"4000 Miles" Review - An Engrossing Play Certain to Appeal to All Ages

Last Friday, I saw a play that I’ve been eagerly anticipating all summer, 4000 Miles, written by Amy Herzog and directed by Kimberly Senior, at Northlight Theatre. The play is centered around a twenty-something named Leo Joseph-Connell (Josh Salt) who unexpectedly shows up on the doorstep of his grandmother, Vera Joseph (Mary Ann Thebus)’s West Village apartment, the decor of which seems frozen in time, as though virtually nothing has been changed since the late 1960s.

Though at first we know very little about why Leo shows up unannounced -- and in the middle of the night, nonetheless -- or why it seems as though he has no place else to go and no one else to turn to in New York City, the blanks soon start to be filled in for us. It turns out he has found himself in New York City at the end of a cross-country bike trip, which he began with a close friend of his, who has recently passed away. Though being his grandmother’s roommate wasn’t necessarily what he envisioned when he arrived on his bicycle, his prior plans -- staying with his girlfriend in her dorm room -- have fallen through.

While it would seem that they both feel -- or anticipate -- they will have little in common, he a twenty-some year old guy, she a woman in her 80s, they soon find out that they have much more in common than either of them would have imagined. It is perhaps because of what they have in common that he feels comfortable talking to her -- maybe more comfortable than he would have anticipated, as well -- and letting her in on what has happened, what has been going on in his life, thus letting the audience in, too.

His life, as it turns out, has recently become rather complicated. His mother, Jane, and he don’t exactly see eye-to-eye on college. She would like him to go and get a degree. He seems to feel as though it goes against his own belief system, and that of his friends as well. In addition, he and his girlfriend, Bec (Caroline Neff), have a strained relationship, being, in essence, in two very different places in life. She has decided to go to college and get a degree. Leo sort of seems to be drifting aimlessly, not attending school, not having a career, and having made no concrete plans for his future. Though it is clear that she, too, wishes he’d return to college and get a degree (he had already started prior to this cross-country trek), it is clear that he takes quite the opposite view. By her merely being enrolled at a university, he seems to believe she has betrayed what he had, up until now, thought of as their shared belief system.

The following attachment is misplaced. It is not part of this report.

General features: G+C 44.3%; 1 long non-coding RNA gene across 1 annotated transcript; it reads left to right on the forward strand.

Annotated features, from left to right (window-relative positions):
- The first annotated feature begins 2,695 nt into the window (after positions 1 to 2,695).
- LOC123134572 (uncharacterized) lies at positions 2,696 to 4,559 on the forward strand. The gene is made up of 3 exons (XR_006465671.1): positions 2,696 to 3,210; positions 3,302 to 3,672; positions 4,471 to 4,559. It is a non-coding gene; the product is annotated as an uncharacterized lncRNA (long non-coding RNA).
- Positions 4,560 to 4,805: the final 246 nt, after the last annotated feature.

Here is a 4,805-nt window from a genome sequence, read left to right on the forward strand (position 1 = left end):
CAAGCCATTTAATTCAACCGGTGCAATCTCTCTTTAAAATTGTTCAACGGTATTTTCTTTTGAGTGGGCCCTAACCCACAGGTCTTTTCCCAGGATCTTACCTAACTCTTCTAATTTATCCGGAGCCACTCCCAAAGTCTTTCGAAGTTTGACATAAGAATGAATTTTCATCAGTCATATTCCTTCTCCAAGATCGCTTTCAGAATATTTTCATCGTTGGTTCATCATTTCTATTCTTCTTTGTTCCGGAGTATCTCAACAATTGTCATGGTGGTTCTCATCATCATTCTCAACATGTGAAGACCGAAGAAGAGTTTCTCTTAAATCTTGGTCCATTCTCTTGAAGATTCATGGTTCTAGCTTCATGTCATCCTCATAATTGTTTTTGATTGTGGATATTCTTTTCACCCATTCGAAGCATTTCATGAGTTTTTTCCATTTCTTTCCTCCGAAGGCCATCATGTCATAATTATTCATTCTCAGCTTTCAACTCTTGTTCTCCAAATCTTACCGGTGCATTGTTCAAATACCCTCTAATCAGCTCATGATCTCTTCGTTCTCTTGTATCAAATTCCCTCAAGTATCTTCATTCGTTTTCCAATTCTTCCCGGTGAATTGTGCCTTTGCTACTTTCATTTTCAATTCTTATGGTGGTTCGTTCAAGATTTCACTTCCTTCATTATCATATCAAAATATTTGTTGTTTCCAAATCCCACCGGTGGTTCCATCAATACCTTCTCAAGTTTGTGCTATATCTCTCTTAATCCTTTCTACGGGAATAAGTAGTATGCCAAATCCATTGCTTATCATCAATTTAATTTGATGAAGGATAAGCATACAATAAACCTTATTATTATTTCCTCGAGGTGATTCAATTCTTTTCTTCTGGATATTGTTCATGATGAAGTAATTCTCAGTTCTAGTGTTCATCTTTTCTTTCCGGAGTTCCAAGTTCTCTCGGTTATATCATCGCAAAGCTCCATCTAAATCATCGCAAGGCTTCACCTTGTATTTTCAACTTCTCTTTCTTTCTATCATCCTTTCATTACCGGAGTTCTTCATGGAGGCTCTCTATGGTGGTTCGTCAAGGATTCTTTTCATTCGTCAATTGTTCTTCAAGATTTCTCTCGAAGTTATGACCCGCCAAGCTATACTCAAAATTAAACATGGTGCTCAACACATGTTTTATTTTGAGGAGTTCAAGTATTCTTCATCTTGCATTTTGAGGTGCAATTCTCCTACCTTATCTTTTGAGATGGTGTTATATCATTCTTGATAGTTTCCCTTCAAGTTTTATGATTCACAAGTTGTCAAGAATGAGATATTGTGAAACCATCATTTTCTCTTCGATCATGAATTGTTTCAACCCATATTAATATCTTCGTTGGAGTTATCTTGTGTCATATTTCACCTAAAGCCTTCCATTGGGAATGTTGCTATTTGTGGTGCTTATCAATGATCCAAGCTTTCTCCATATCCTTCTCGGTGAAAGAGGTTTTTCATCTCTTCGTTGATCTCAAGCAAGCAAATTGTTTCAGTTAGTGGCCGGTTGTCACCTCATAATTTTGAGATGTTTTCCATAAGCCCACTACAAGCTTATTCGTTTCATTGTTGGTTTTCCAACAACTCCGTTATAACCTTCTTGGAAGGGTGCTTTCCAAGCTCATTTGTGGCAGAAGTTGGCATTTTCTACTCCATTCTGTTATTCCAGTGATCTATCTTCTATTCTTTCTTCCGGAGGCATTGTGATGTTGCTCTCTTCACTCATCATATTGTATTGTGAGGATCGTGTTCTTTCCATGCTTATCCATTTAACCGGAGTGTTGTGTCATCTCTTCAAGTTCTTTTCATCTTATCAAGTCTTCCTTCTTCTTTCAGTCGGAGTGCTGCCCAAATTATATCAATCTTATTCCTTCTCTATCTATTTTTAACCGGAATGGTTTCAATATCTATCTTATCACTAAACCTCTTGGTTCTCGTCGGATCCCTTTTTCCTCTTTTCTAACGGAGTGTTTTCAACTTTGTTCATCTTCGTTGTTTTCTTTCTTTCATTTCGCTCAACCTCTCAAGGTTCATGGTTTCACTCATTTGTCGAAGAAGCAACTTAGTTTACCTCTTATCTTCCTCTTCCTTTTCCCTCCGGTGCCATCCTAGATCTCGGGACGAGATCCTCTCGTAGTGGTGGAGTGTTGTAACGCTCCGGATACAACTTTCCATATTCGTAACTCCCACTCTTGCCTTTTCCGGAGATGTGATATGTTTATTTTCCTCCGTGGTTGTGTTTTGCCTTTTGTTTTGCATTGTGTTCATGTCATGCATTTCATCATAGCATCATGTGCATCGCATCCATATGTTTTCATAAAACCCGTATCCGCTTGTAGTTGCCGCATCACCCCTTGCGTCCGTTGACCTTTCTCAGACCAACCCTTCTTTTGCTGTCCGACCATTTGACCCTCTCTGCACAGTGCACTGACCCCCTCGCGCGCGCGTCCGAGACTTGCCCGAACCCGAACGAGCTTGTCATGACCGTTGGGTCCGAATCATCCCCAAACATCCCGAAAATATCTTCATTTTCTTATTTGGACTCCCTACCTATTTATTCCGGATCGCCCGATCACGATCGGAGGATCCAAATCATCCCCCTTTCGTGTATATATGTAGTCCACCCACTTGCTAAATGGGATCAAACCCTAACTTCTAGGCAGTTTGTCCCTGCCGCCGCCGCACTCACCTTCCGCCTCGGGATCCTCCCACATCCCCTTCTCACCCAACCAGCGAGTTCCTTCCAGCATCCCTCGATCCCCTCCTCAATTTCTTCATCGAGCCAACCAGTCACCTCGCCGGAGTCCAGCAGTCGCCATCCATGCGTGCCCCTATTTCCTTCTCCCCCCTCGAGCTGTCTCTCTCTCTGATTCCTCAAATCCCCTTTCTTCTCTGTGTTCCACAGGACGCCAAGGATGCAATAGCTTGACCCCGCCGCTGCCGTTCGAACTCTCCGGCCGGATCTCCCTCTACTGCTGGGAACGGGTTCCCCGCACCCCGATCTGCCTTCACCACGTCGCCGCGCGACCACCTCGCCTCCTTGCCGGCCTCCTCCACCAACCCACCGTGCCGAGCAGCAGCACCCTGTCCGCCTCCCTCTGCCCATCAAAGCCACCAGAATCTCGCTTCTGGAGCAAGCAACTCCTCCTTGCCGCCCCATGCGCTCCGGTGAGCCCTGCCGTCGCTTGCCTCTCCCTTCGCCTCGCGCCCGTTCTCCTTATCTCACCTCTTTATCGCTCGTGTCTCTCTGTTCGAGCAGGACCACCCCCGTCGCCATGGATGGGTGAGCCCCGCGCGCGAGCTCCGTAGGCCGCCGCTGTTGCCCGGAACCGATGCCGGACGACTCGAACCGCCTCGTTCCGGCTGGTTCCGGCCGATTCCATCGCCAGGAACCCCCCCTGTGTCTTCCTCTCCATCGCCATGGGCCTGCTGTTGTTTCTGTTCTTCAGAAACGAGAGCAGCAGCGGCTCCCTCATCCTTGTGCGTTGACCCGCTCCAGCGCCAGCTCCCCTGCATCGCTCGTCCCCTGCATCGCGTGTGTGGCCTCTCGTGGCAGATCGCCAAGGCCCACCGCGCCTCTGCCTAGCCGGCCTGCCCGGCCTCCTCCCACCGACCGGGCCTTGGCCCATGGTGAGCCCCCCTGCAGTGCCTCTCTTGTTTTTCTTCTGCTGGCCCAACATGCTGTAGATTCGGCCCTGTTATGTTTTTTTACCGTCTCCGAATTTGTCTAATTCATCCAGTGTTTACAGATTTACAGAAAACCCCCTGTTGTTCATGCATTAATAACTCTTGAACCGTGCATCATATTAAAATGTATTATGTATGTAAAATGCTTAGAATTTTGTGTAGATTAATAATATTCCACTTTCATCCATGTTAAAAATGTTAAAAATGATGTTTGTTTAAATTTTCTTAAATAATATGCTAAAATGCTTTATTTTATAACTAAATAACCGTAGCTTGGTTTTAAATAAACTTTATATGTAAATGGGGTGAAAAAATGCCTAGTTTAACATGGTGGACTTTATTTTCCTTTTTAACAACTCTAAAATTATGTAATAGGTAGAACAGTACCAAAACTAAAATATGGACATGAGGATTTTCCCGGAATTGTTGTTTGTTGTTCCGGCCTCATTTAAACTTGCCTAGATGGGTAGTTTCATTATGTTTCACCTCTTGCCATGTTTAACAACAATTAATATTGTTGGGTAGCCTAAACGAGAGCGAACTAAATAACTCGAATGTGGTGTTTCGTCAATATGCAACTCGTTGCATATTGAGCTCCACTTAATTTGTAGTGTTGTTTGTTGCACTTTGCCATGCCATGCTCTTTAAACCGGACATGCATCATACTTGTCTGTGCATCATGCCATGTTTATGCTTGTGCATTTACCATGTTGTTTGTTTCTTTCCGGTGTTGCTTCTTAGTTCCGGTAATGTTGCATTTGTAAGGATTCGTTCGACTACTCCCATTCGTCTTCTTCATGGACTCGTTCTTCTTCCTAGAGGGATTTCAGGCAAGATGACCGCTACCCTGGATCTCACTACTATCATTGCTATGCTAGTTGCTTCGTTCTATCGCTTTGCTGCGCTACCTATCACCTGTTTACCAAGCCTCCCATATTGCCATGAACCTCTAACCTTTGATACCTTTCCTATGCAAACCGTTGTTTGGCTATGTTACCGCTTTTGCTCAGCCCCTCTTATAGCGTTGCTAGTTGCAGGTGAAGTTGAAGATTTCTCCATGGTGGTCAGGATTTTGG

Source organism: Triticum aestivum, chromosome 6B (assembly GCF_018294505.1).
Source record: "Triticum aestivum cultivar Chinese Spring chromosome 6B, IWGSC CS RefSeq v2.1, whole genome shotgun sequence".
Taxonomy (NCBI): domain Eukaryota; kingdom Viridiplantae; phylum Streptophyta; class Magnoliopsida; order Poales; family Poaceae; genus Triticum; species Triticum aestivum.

If all of this weren’t enough already, it would seem that he has also quite possibly managed to irreparably damage his relationship with his sister, whom it is clear he holds in extremely high esteem and has long been close to, as the result of one very poor, spontaneous, drug-fueled -- or, at the very least, drug-influenced -- decision. A decision, it should be noted, his parents are convinced is what caused her to go into therapy. Then there’s the trauma of having witnessed his closest friend die, and, it may be argued, the guilt feelings of not having been able to stop the accident from occurring in the first place, nor having been able to save him after the fact.


One of the things that I most enjoyed about the play is how multifaceted the characters all seem to be, something that isn’t always the case, both when it comes to the depiction of the elderly and of twenty-somethings. Vera ends up being much more progressive, much more open-minded and less judgmental than Leo (and, perhaps, other twenty-somethings) might have (erroneously) imagined. Leo, by the same token, is not all about himself and instant gratification, expecting that every need will almost be anticipated and immediately met by those around him. In fact, in short, it feels as though these characters with their flaws and all are real people that most of us know and can often -- if not always -- relate to in some way.

On the whole, 4000 Miles is an extremely well-acted, well-written, engaging play that almost everyone, regardless of what age group they belong to, will easily relate to and thoroughly enjoy.


4000 Miles runs through October 20, 2013 at Northlight Theatre, 9501 Skokie Boulevard in Skokie. Tickets may be purchased in person at the box office, online, or by phone by calling the box office at 847-673-6300. For additional information regarding 4000 Miles, special events associated with this production, or Northlight Theatre, including the rest of the 2013-2014 season, visit.


Production photos: Michael Brosilow

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